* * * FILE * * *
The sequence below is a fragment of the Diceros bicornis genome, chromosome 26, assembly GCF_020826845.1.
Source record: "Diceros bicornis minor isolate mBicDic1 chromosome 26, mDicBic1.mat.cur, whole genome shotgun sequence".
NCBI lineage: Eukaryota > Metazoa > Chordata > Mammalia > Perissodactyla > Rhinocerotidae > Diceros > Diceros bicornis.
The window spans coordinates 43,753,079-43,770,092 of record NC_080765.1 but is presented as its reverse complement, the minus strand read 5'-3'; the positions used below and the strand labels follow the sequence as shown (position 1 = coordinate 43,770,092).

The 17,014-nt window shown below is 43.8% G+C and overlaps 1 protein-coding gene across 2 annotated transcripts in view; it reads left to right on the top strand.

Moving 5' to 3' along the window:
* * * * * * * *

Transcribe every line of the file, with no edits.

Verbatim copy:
The sequence below is a fragment of the Diceros bicornis genome, chromosome 26, assembly GCF_020826845.1.
Source record: "Diceros bicornis minor isolate mBicDic1 chromosome 26, mDicBic1.mat.cur, whole genome shotgun sequence".
NCBI lineage: Eukaryota > Metazoa > Chordata > Mammalia > Perissodactyla > Rhinocerotidae > Diceros > Diceros bicornis.
The window spans coordinates 43,753,079-43,770,092 of record NC_080765.1 but is presented as its reverse complement, the minus strand read 5'-3'; the positions used below and the strand labels follow the sequence as shown (position 1 = coordinate 43,770,092).

The 17,014-nt window shown below is 43.8% G+C and overlaps 1 protein-coding gene across 2 annotated transcripts in view; it reads left to right on the top strand.

Moving 5' to 3' along the window: